Simply put, a drug formulary is a list of drugs covered under your drug plan and it is therefore used to restrict coverage for certain drugs. However, the actual methodologies employed by insurers in developing a formulary can vary a lot. Based on my experience over the last 20 years, very few plan sponsors have considered implementing drug formularies that more aggressively restrict or reduce drug coverage for employees. At most, we have seen plan sponsors adopt mandatory generic substitution provisions, most often though as a requirement by the insurer rather than a request by the plan sponsor. Beyond that, there has been very little interest in the more aggressive and restrictive drug formularies which are available from insurers.
The lack of interest in drug formularies has occurred in spite of drug plan inflation running at 8% to 15% annually over the last 15 years, with much of this inflation comes from new and more costly drug therapies. This may at first seem surprising, but when you consider the significant effort required around employee communications to implement and support drug formularies, and the risk of negative employee perceptions towards the plan sponsor, it is not that surprising. Employees want and need to know why some drugs are being covered and why others are not, who is making those decisions (i.e., who to blame) and what this means to them. Realistically, drug formularies never result in positive news for employees as they always restrict coverage and that often results in complaints back to the plan sponsor.
That said, the concept of drug formularies to help contain drug plan costs has become a more relevant topic recently, at least before COVID-19 hit. What is interesting though is that plan sponsors may not realize that their current plans now likely incorporate a drug formulary, whether they know it or not. Over the past few years, all insurers in Canada have effectively been further restricting drug coverage in order to help ensure the sustainability of drug plans. They have been doing this by way of programs not necessarily referred to as drug formularies.
Most commonly, all insurers have implemented mandatory generic programs where employees are directed to take significantly cheaper generic drugs (also referred to as the low cost alternative) when they are available. Another common feature of drug plans is now prior authorization programs where insurers will require extra steps before coverage is eligible for reimbursement. Most often, the insurer will need reassurance that other more cost-effective therapies have been tried first and that the drug being considered is actually effective for the condition in question. In some cases, insurers will refuse to cover some drugs at all until more clinical evidence is available to support the efficacy of these drugs. These programs have proven effective so far without significantly inconveniencing employees.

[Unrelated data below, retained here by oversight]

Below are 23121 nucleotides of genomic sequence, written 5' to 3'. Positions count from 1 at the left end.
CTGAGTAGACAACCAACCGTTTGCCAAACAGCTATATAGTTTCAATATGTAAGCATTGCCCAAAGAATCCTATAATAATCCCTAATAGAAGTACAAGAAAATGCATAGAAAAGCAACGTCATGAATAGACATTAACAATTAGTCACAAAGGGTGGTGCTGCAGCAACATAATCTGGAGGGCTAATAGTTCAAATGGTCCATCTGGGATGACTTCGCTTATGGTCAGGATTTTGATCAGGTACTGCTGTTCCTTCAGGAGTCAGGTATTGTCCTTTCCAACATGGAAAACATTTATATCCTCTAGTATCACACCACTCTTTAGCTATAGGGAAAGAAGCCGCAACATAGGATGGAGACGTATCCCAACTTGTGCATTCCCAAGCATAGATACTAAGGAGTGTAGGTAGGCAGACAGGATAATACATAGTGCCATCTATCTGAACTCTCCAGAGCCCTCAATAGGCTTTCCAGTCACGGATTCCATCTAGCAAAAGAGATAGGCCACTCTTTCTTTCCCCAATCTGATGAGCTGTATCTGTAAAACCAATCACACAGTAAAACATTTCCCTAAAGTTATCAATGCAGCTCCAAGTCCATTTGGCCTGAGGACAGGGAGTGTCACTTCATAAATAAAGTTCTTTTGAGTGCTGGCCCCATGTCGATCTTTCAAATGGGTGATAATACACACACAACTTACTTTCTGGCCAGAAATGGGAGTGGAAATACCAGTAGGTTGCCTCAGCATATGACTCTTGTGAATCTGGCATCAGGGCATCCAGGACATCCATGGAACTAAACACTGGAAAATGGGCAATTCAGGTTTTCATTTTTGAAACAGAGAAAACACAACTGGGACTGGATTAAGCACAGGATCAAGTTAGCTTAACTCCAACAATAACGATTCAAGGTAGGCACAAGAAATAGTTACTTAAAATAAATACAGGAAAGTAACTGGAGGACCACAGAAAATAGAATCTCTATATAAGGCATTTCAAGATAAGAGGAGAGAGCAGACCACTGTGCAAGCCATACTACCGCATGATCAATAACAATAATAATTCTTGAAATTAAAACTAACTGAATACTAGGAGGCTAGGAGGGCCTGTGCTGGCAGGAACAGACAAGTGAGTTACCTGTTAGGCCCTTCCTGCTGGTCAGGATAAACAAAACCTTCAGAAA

The big problem is that these programs are not identical, as all insurers implement them differently. The concepts are maybe the same but the details and administrative practices may differ. As well, some programs, particularly those supported by external third parties, may be proprietary to an insurer. This is important for plan sponsors to understand if they are looking to market the benefits plan and potentially change carriers. As well, if there is a certain feature that you like with an insurer, you may be tied to that carrier if it is unavailable elsewhere.
At the end of the day, insurers still provide access to even more restrictive drug formularies if you are interested, but the vast majority of plan sponsors have not been interested in them. However, all plan sponsors do now have some form of formulary, which includes some form of restricted coverage for prescription drugs. That is not necessarily a bad thing as many of these measures have proven to be effective in helping ensure the sustainability of plans going forward.
We would be pleased to discuss your specific situation with you to identify the best strategy with respect to your employee benefits and retirement programs. Should you have any questions on the above, please don’t hesitate to contact me or a member of our team.
ZLC Financial is one of the fastest growing advisors for employee benefits programs in Vancouver and we are fortunate to have the best people, resources and clients. We provide value to you by leveraging one of the most skilled benefits teams – almost 350 years of experience within our team of 18 employee benefits specialists. We have been working with businesses ranging from 3 to over 70,000 plan members for the past 35 years.
Written By Dan Eisner,
Employee Benefits Advisor
This information is designed to educate and inform you of strategies and products currently available. As each individual’s circumstances differ, it is important to review the suitability of these concepts for your particular needs with a qualified advisor.